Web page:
test/karma.conf.js

The karma.conf.js file is the configuration file for running Karma unit tests. Opening this file will show the testing framework we are using, list files that we want to include within the scope of these unit tests, what port to use, the browser to use, and so on.

node_modules

As self-explanatory as it can be, this folder contains the various Node.js modules that were defined in the package.json file. Note that these modules do not get installed when you run the yo-angular command. These would download and install only after you run the npm-install command after the creation of the package.json file.

package.json

This file lists out all the Node.js modules that need to be installed. You may edit this file with caution to add more or remove dependencies that you think are not needed for your app.

test/spec/controllers/main.js

This is the file where you'd write the unit tests for your controllers. The main.js file would already have a simple unit test in it.

The default configuration of Yeoman uses Jasmine; you can change the configurations to use Mocha or Qunit frameworks.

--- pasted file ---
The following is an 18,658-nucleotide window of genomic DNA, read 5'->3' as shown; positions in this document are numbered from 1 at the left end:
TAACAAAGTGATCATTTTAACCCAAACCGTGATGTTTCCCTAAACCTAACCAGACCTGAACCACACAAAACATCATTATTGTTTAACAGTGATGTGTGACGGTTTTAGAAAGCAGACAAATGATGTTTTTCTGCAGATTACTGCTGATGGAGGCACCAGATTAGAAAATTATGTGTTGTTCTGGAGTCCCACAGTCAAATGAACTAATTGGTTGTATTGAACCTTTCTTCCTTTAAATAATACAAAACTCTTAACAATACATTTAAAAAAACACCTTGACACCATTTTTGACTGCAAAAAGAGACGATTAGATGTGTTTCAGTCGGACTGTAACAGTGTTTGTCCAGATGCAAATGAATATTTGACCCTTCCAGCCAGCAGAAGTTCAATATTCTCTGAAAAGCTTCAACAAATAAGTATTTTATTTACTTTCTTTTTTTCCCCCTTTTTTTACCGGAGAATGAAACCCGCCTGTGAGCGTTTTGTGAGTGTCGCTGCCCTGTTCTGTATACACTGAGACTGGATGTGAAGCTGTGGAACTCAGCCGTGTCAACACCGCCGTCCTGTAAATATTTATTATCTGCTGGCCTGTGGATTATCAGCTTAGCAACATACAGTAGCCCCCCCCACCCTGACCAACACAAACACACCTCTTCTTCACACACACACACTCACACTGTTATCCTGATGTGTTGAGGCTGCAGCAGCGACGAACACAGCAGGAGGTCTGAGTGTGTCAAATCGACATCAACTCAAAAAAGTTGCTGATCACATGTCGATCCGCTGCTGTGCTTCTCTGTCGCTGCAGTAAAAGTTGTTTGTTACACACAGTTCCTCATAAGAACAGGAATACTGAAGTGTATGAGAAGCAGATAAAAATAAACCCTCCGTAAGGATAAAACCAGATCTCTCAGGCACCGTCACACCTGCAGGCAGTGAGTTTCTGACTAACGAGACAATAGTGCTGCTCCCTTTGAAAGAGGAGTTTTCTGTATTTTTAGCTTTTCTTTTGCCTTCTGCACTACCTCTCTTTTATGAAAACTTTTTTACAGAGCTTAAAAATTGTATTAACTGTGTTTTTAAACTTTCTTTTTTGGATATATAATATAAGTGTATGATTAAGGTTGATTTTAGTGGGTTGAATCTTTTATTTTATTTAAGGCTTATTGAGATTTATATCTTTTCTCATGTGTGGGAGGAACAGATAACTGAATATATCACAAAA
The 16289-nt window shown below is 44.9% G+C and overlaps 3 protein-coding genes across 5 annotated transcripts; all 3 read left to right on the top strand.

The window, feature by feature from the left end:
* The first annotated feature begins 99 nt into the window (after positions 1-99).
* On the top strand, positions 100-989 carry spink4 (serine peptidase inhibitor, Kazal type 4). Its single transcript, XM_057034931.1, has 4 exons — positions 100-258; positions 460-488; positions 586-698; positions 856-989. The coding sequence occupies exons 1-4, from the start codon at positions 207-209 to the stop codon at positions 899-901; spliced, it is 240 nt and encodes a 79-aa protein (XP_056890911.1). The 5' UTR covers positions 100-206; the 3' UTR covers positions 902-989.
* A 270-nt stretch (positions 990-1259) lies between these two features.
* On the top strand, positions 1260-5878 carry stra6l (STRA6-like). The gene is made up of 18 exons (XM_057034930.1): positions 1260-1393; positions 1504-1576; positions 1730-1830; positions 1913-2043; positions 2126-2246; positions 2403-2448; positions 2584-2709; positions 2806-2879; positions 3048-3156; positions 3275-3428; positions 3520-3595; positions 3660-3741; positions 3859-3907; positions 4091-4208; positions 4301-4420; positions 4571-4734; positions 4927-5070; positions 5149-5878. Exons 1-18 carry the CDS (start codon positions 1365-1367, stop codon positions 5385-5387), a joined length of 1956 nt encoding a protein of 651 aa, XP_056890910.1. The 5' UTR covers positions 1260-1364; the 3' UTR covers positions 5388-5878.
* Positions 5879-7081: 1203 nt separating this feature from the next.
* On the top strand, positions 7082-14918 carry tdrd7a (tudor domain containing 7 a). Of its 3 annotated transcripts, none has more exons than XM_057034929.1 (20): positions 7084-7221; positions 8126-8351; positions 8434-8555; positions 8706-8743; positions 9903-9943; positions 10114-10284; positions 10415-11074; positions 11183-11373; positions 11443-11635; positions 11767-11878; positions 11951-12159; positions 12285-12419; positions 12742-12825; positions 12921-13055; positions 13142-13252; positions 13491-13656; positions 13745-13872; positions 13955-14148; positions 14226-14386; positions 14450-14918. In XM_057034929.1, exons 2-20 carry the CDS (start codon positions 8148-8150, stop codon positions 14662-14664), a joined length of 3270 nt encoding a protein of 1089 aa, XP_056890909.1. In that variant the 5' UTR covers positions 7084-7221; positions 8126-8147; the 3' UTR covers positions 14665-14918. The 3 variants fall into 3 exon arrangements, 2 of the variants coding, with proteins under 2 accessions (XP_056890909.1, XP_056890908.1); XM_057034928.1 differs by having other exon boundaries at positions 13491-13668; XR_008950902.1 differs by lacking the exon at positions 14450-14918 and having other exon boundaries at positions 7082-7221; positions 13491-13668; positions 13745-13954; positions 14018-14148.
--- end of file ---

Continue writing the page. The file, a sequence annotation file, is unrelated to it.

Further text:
Let's install our Node.js modules by running the following command in the terminal:

npm install

Running your app

Earlier in this article, we saw how to set up a server using Node.js and ExpressJS. Yeoman comes with its own server and running it is as simple as running the following command in your terminal:

grunt serve

The grunt server command is deprecated although it might still work for some.

This will open up a new browser window and will show you the default welcome screen, as shown in the following screenshot:

If you recollect looking at the main.js file (under scripts/controllers) and the main.html file (under views), you'll notice the page that is being rendered. Let's play around a bit.

Open the scripts/controllers/main.js file and you'll find a controller called MainCtrl and a model called awesomeThings. Let's add some more items to this array as follows:

'use strict';

angular.module('yohoApp')
  .controller('MainCtrl', function ($scope) {
    $scope.awesomeThings = [
      'HTML5 Boilerplate',
      'AngularJS',
      'Karma',

      'E2E',


      'Protractor'


    ];
  });

Let's display our awesomeThings array in the view. Please add the following code to the main.html file as follows:

<ul class="row">
    <li ng-repeat="things in awesomeThings">{{things}}</li>
</ul>